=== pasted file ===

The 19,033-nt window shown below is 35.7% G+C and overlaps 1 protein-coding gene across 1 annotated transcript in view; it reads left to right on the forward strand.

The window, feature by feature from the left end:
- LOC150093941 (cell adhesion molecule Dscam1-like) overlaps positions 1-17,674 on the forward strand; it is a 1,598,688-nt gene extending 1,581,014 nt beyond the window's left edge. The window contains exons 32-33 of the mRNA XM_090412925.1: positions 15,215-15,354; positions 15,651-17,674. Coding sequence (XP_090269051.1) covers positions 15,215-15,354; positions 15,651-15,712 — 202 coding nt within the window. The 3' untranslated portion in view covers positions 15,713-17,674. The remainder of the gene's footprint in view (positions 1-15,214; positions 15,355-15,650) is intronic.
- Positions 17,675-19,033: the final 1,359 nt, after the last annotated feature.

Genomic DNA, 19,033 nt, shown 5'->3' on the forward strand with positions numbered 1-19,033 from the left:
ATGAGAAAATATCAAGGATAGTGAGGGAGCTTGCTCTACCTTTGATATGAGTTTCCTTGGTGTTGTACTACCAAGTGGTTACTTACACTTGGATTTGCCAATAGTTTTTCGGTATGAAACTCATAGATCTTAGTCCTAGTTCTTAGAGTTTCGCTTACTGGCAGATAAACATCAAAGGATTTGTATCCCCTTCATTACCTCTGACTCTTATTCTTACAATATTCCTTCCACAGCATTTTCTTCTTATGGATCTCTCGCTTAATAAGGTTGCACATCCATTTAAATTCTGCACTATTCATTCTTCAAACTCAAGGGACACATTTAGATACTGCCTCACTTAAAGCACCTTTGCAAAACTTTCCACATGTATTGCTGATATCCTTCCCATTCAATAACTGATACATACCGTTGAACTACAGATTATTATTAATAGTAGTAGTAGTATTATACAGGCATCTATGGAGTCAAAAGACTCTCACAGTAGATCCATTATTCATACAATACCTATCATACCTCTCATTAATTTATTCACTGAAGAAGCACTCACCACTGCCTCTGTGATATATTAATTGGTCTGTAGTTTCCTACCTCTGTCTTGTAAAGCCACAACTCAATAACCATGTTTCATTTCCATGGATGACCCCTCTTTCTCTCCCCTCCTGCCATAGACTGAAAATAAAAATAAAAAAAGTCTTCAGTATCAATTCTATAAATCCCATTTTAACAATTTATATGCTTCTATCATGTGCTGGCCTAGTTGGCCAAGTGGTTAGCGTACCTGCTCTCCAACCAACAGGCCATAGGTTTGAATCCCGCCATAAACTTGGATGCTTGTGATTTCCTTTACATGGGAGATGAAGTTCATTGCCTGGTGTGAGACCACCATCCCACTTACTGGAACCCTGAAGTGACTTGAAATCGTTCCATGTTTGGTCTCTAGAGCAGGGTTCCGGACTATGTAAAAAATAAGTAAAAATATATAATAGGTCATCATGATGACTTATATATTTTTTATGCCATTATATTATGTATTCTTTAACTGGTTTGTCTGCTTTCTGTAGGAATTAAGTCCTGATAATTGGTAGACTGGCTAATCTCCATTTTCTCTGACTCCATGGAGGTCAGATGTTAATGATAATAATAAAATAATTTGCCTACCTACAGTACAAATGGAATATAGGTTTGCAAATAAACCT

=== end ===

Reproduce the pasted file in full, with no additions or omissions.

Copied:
The 19,033-nt window shown below is 35.7% G+C and overlaps 1 protein-coding gene across 1 annotated transcript in view; it reads left to right on the forward strand.

The window, feature by feature from the left end:
- LOC150093941 (cell adhesion molecule Dscam1-like) overlaps positions 1-17,674 on the forward strand; it is a 1,598,688-nt gene extending 1,581,014 nt beyond the window's left edge. The window contains exons 32-33 of the mRNA XM_090412925.1: positions 15,215-15,354; positions 15,651-17,674. Coding sequence (XP_090269051.1) covers positions 15,215-15,354; positions 15,651-15,712 — 202 coding nt within the window. The 3' untranslated portion in view covers positions 15,713-17,674. The remainder of the gene's footprint in view (positions 1-15,214; positions 15,355-15,650) is intronic.
- Positions 17,675-19,033: the final 1,359 nt, after the last annotated feature.

Genomic DNA, 19,033 nt, shown 5'->3' on the forward strand with positions numbered 1-19,033 from the left:
ATGAGAAAATATCAAGGATAGTGAGGGAGCTTGCTCTACCTTTGATATGAGTTTCCTTGGTGTTGTACTACCAAGTGGTTACTTACACTTGGATTTGCCAATAGTTTTTCGGTATGAAACTCATAGATCTTAGTCCTAGTTCTTAGAGTTTCGCTTACTGGCAGATAAACATCAAAGGATTTGTATCCCCTTCATTACCTCTGACTCTTATTCTTACAATATTCCTTCCACAGCATTTTCTTCTTATGGATCTCTCGCTTAATAAGGTTGCACATCCATTTAAATTCTGCACTATTCATTCTTCAAACTCAAGGGACACATTTAGATACTGCCTCACTTAAAGCACCTTTGCAAAACTTTCCACATGTATTGCTGATATCCTTCCCATTCAATAACTGATACATACCGTTGAACTACAGATTATTATTAATAGTAGTAGTAGTATTATACAGGCATCTATGGAGTCAAAAGACTCTCACAGTAGATCCATTATTCATACAATACCTATCATACCTCTCATTAATTTATTCACTGAAGAAGCACTCACCACTGCCTCTGTGATATATTAATTGGTCTGTAGTTTCCTACCTCTGTCTTGTAAAGCCACAACTCAATAACCATGTTTCATTTCCATGGATGACCCCTCTTTCTCTCCCCTCCTGCCATAGACTGAAAATAAAAATAAAAAAAGTCTTCAGTATCAATTCTATAAATCCCATTTTAACAATTTATATGCTTCTATCATGTGCTGGCCTAGTTGGCCAAGTGGTTAGCGTACCTGCTCTCCAACCAACAGGCCATAGGTTTGAATCCCGCCATAAACTTGGATGCTTGTGATTTCCTTTACATGGGAGATGAAGTTCATTGCCTGGTGTGAGACCACCATCCCACTTACTGGAACCCTGAAGTGACTTGAAATCGTTCCATGTTTGGTCTCTAGAGCAGGGTTCCGGACTATGTAAAAAATAAGTAAAAATATATAATAGGTCATCATGATGACTTATATATTTTTTATGCCATTATATTATGTATTCTTTAACTGGTTTGTCTGCTTTCTGTAGGAATTAAGTCCTGATAATTGGTAGACTGGCTAATCTCCATTTTCTCTGACTCCATGGAGGTCAGATGTTAATGATAATAATAAAATAATTTGCCTACCTACAGTACAAATGGAATATAGGTTTGCAAATAAACCT